Rashi’s Daughters is the story of the three sisters who lived in 11th century Troyes, France. Their father, Salomon ben Isaac, was a great Talmudic authority, who unfortunately had no sons. So, in an era when educating women in Jewish scholarship was unheard of, they were taught the intricacies of Mishnah and Gemara.
Joheved, the eldest, was a serious, practical and dutiful woman who held her own in a man’s world. Her passionate nature waited to be awakened by the right man. Miriam was more lively and daring, determined to bring new life safely into to the Troyes Jewish community as their midwife. Unlike her older sisters, Rachel, the baby, grew up after her father had achieved prominence and prosperity. A great beauty, she was adored and spoiled. Devoted to her father, she used her talents to successfully manage the family wine-making business.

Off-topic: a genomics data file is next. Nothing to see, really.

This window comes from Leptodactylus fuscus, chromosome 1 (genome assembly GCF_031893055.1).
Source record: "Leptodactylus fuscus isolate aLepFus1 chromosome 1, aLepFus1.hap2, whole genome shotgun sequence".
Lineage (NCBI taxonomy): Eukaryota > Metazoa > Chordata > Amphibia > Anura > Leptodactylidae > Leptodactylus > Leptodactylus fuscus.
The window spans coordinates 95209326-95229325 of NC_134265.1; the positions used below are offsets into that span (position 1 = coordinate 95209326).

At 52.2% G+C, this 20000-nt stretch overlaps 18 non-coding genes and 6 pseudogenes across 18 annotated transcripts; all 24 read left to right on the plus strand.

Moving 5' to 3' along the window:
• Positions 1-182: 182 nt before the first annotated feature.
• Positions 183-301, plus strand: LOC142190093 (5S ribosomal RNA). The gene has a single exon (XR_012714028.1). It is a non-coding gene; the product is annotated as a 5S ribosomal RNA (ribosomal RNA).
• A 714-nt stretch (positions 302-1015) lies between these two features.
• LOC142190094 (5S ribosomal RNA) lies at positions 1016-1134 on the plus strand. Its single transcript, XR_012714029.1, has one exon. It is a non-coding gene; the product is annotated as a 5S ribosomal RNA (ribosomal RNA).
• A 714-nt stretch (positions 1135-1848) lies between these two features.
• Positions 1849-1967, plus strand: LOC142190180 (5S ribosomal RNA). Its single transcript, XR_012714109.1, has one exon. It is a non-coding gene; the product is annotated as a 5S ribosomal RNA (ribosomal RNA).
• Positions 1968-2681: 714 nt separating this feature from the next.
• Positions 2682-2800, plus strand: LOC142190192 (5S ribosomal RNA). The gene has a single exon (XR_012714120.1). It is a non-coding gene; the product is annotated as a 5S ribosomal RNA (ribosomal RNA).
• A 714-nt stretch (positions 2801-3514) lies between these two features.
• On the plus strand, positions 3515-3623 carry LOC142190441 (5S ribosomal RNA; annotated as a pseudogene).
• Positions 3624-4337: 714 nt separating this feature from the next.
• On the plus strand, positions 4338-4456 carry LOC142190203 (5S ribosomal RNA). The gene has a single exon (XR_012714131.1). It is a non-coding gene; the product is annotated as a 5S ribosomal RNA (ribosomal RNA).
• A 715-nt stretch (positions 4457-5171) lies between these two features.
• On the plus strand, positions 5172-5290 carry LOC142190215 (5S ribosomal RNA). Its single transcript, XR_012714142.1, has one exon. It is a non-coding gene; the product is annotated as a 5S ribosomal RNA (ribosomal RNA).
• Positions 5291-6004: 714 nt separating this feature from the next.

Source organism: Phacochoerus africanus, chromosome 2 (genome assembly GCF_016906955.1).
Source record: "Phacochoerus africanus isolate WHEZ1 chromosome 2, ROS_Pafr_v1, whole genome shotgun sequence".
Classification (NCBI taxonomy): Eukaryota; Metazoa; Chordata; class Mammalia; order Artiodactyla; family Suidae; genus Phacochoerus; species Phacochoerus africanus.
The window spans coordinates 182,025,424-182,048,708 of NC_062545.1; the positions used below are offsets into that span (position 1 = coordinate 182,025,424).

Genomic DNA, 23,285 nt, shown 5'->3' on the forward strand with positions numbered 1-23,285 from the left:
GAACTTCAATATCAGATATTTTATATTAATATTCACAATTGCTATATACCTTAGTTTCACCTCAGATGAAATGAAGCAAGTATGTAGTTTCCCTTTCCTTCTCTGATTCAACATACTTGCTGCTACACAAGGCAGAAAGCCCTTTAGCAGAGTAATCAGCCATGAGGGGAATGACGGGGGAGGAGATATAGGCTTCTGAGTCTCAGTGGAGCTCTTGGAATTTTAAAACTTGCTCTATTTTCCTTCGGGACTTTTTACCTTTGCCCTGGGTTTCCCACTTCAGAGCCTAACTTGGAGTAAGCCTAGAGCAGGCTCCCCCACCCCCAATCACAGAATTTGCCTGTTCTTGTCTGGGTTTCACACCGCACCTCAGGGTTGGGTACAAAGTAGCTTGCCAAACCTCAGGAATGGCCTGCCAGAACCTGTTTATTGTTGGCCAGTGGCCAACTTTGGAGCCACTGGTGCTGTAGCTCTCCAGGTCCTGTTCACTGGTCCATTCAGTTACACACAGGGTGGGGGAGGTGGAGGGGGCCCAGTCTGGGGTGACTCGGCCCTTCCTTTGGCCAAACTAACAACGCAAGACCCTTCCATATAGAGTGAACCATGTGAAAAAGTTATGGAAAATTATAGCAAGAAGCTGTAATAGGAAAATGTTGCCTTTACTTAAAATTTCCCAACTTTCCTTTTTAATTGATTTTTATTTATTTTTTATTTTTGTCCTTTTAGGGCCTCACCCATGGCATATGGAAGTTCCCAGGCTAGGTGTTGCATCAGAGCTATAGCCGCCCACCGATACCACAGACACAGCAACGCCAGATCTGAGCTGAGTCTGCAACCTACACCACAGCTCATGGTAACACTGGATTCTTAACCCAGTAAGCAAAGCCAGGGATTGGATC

This is the story of the sisters’ relationships with their husbands, friends and children. Talmud is an intregral part of this novel; readers will learn along with Rashi's students as he explains selected texts. This is also the story of the French Jewish community, how they lived, loved, worked, ate, prayed and interacted with their non-Jewish neighbors. This book is for people (both men and women) who love history, romance, and Judaism.